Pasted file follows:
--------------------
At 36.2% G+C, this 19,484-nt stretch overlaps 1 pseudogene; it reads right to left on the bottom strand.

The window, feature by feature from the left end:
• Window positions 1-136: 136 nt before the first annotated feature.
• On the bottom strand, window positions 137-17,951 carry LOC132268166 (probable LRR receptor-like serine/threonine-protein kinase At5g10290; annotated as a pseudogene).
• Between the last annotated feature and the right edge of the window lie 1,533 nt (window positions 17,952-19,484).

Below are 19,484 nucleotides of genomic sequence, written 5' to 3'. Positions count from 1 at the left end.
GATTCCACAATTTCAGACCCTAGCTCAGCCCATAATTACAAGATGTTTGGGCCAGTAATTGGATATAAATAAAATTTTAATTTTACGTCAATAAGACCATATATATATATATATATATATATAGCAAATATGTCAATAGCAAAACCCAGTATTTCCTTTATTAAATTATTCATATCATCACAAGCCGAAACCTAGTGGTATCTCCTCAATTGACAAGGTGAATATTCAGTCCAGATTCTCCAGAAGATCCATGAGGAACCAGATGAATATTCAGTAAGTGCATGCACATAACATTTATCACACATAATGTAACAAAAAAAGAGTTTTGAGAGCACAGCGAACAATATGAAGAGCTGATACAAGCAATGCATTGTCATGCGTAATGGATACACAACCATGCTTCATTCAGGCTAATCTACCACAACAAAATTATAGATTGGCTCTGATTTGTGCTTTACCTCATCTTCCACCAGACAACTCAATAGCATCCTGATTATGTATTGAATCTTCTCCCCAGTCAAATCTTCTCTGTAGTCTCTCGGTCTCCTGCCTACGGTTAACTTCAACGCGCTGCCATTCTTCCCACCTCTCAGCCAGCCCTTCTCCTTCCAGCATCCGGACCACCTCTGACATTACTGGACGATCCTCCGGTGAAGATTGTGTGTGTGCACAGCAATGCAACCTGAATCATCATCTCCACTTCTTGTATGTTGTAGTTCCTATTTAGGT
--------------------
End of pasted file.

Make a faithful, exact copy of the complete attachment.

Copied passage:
At 36.2% G+C, this 19,484-nt stretch overlaps 1 pseudogene; it reads right to left on the bottom strand.

The window, feature by feature from the left end:
• Window positions 1-136: 136 nt before the first annotated feature.
• On the bottom strand, window positions 137-17,951 carry LOC132268166 (probable LRR receptor-like serine/threonine-protein kinase At5g10290; annotated as a pseudogene).
• Between the last annotated feature and the right edge of the window lie 1,533 nt (window positions 17,952-19,484).

Below are 19,484 nucleotides of genomic sequence, written 5' to 3'. Positions count from 1 at the left end.
GATTCCACAATTTCAGACCCTAGCTCAGCCCATAATTACAAGATGTTTGGGCCAGTAATTGGATATAAATAAAATTTTAATTTTACGTCAATAAGACCATATATATATATATATATATATATAGCAAATATGTCAATAGCAAAACCCAGTATTTCCTTTATTAAATTATTCATATCATCACAAGCCGAAACCTAGTGGTATCTCCTCAATTGACAAGGTGAATATTCAGTCCAGATTCTCCAGAAGATCCATGAGGAACCAGATGAATATTCAGTAAGTGCATGCACATAACATTTATCACACATAATGTAACAAAAAAAGAGTTTTGAGAGCACAGCGAACAATATGAAGAGCTGATACAAGCAATGCATTGTCATGCGTAATGGATACACAACCATGCTTCATTCAGGCTAATCTACCACAACAAAATTATAGATTGGCTCTGATTTGTGCTTTACCTCATCTTCCACCAGACAACTCAATAGCATCCTGATTATGTATTGAATCTTCTCCCCAGTCAAATCTTCTCTGTAGTCTCTCGGTCTCCTGCCTACGGTTAACTTCAACGCGCTGCCATTCTTCCCACCTCTCAGCCAGCCCTTCTCCTTCCAGCATCCGGACCACCTCTGACATTACTGGACGATCCTCCGGTGAAGATTGTGTGTGTGCACAGCAATGCAACCTGAATCATCATCTCCACTTCTTGTATGTTGTAGTTCCTATTTAGGT